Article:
Philippe, Monsieur

Philippe, Monsieur (?–1824)

(pop culture)

Monsieur Philippe, the stage name of actor Emmanuel de la Villenie, was probably the first person to portray a vampire on stage. He enacted the part of Rutwen (the name assumed by the character Lord Ruthven) in Jean Charles Emmanuel Nodier‘s Le Vampire which opened in Paris in 1820. Believing it was Lord Byron‘s work, Nodier had adapted John Polidori‘s The Vampyre, the original piece of vampire prose fiction, as a drama.

Philippe had made a name for himself in several roles, including that of Wallace in Pixérécourt’s Le Chefs écossais in 1819 prior to being tapped for the lead in Nodier’s play. His lead in Le Vampire merely elevated his life as a stage star. One commentator noted that he had become the first star assuming fatal roles, and that playing the vampire had brought him great prestige. Even Alexandre Dumas who attended a performance soon after arriving in Paris, saw him as “the representation of the pure-blooded melodrama.” Le vampire moved the action in Polidori’s story to Scotland, the traditional home of Lord Byron’s family. Monsieur Philippe portrayed Rutwen, pronounced Rootwen, due to Nordier’s misunderstanding of the pronunciation of Polidori’s character Ruthven (which is pronounced “riv-ven”). Rutwen was introduced as an attractive and seductive young man possessed of hypnotic eyes, yet he was also a murderer who had killed many women over the centuries. He was a passionate lover, but his love brought death. The combination of Philippe’s handsome face, his emotive portrayal of Rutwen, and Nordier’s presentation of the vampire as a complex tragic figure, drew the Parisian theater-goers like the strongest magnet.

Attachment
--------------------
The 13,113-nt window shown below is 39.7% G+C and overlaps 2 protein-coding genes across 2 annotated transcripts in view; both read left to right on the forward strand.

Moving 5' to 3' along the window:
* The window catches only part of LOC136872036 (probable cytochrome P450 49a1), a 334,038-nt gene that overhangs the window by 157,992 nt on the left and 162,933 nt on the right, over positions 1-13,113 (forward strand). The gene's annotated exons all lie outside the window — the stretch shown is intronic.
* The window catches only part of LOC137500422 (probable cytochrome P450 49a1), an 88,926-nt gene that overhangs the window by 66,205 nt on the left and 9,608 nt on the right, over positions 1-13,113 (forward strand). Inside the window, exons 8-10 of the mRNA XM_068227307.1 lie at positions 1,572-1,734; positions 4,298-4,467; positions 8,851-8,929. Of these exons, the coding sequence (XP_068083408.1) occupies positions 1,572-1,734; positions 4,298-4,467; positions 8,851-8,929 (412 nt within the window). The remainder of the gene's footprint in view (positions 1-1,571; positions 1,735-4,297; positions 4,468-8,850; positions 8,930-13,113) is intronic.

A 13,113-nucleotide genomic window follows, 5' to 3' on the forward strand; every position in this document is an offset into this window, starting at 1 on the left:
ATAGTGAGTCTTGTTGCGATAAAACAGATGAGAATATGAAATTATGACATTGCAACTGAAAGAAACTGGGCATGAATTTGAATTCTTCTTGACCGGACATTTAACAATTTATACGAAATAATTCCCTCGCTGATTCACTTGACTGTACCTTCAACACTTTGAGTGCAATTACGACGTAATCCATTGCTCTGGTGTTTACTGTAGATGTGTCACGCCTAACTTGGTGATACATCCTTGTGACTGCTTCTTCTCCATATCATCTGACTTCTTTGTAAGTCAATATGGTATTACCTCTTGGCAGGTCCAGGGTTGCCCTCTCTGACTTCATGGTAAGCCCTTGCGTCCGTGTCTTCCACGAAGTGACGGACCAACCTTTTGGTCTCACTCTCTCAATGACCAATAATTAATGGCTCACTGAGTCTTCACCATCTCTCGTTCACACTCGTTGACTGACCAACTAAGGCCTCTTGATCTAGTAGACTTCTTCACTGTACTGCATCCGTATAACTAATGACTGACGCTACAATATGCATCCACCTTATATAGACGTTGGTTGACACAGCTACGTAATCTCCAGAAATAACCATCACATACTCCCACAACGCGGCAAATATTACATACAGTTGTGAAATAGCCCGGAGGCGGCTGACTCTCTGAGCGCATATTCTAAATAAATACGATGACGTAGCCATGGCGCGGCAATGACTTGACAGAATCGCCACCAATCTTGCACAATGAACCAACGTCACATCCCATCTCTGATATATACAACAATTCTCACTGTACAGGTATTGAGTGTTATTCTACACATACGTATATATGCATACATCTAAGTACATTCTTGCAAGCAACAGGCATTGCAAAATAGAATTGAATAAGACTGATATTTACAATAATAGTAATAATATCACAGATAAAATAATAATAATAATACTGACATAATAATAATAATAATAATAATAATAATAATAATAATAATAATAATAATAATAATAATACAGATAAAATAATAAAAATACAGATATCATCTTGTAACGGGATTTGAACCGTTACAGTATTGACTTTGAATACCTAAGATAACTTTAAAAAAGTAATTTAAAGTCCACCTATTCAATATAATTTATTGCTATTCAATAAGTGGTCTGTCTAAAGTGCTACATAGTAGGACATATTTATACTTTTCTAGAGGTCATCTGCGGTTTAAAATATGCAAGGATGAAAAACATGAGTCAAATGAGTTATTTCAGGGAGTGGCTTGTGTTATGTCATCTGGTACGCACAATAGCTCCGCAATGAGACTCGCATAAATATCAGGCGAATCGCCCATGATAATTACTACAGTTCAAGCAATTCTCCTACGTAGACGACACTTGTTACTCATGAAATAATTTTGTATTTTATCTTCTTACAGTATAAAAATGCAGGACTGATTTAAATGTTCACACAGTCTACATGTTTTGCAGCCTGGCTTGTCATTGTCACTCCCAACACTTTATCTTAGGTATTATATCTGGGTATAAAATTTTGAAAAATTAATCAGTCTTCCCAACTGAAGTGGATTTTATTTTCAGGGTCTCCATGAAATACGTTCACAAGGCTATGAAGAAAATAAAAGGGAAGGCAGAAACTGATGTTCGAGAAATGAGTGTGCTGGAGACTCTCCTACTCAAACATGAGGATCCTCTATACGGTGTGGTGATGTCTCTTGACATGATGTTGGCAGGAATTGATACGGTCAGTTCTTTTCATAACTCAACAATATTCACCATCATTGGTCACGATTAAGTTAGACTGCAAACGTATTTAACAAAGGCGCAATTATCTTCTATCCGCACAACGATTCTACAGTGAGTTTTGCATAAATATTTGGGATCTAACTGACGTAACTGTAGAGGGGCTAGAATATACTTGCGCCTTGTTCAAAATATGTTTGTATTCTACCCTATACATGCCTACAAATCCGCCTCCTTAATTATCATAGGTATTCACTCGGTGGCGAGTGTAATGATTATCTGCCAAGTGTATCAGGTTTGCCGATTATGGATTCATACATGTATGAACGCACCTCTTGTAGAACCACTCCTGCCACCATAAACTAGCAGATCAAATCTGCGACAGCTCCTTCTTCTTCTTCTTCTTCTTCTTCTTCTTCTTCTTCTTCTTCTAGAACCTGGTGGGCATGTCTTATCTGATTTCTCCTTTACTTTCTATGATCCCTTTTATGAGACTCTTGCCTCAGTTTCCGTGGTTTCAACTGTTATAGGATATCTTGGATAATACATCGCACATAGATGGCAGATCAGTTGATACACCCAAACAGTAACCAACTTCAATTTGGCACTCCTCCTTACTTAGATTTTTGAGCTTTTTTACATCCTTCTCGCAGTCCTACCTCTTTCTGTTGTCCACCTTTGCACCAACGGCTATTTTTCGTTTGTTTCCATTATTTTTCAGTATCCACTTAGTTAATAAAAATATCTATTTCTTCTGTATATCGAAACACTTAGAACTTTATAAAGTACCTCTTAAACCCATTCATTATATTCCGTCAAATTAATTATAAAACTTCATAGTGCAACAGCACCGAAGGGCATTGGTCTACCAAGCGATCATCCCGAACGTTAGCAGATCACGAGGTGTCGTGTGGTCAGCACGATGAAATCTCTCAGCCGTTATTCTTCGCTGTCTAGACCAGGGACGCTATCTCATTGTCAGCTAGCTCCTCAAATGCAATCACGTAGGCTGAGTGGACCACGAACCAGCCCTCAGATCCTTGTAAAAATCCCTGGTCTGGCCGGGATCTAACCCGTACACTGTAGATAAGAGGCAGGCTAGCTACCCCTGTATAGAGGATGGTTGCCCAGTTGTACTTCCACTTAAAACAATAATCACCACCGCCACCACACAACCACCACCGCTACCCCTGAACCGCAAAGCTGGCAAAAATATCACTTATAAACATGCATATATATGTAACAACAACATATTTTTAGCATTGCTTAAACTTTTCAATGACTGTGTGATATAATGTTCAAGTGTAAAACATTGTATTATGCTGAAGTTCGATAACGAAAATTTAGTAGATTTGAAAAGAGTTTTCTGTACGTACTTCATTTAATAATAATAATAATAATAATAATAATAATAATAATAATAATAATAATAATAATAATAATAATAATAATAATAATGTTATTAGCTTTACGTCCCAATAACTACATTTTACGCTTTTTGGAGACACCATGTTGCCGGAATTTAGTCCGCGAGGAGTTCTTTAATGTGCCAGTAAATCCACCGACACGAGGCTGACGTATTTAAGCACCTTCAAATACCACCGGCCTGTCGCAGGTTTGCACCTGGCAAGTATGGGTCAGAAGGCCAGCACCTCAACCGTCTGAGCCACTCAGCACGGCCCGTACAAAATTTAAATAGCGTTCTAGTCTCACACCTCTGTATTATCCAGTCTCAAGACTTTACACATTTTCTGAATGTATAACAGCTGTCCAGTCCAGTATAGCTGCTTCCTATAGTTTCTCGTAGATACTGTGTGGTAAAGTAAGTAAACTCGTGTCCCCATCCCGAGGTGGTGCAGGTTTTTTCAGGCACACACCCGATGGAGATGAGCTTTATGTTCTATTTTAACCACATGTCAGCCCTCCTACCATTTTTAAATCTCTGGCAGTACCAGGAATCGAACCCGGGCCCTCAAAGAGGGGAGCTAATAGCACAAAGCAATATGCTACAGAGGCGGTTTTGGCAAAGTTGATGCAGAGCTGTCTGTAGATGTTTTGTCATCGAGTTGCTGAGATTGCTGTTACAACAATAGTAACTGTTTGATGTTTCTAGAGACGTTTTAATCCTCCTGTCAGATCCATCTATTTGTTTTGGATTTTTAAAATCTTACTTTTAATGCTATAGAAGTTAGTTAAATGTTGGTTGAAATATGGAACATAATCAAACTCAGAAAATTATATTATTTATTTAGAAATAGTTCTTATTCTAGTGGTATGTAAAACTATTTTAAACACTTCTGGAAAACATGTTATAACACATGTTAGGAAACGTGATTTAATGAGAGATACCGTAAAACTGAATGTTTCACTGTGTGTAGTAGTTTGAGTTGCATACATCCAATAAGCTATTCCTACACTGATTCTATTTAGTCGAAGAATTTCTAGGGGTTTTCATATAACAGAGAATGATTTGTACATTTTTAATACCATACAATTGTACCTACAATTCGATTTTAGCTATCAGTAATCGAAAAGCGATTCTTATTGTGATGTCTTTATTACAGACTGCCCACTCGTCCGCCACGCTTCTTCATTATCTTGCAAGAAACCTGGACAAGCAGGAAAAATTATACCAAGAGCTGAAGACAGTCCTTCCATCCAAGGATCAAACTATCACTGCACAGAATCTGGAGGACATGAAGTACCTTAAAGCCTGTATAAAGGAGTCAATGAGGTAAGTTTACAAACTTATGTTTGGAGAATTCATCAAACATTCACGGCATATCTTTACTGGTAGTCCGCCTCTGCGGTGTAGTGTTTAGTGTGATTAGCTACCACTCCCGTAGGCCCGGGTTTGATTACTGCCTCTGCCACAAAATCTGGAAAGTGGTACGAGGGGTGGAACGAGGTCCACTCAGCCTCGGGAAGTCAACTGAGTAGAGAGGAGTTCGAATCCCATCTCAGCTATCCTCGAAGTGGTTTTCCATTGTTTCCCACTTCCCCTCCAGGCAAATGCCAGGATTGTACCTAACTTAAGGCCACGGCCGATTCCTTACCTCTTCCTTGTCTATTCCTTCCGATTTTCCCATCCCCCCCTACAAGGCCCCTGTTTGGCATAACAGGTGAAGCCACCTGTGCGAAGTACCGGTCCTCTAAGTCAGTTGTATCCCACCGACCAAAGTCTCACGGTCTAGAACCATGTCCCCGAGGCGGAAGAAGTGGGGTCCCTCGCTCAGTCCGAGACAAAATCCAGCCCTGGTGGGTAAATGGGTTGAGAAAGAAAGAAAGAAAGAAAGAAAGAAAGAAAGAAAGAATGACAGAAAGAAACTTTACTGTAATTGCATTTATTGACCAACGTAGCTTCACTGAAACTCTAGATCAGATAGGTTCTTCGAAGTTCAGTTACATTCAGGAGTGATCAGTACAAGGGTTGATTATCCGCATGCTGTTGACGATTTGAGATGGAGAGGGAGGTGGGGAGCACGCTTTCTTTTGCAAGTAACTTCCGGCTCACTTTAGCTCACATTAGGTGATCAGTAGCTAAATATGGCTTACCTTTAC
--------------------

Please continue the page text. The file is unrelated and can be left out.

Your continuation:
After a long run with Le Vampire, Philippe continued his success on the stage in Boirie’s Les Duex Forcats (1922), but what appeared to be the beginning of a long-acclaimed career was suddenly cut short on October 16, 1924, when Philippe was found dead. He appeared to be the victim of what was at the time called “apoplexy.” The local priest refused to grant him the church’s rites and a riot occurred at the funeral by infuriated colleagues and fans.

Sources:

Stuart, Roxana. Stage Blood: Vampires of the 19th-Century Stage. Bowling Green, OH: Bowling Green State University Popular Press, 1994. 377 pp.
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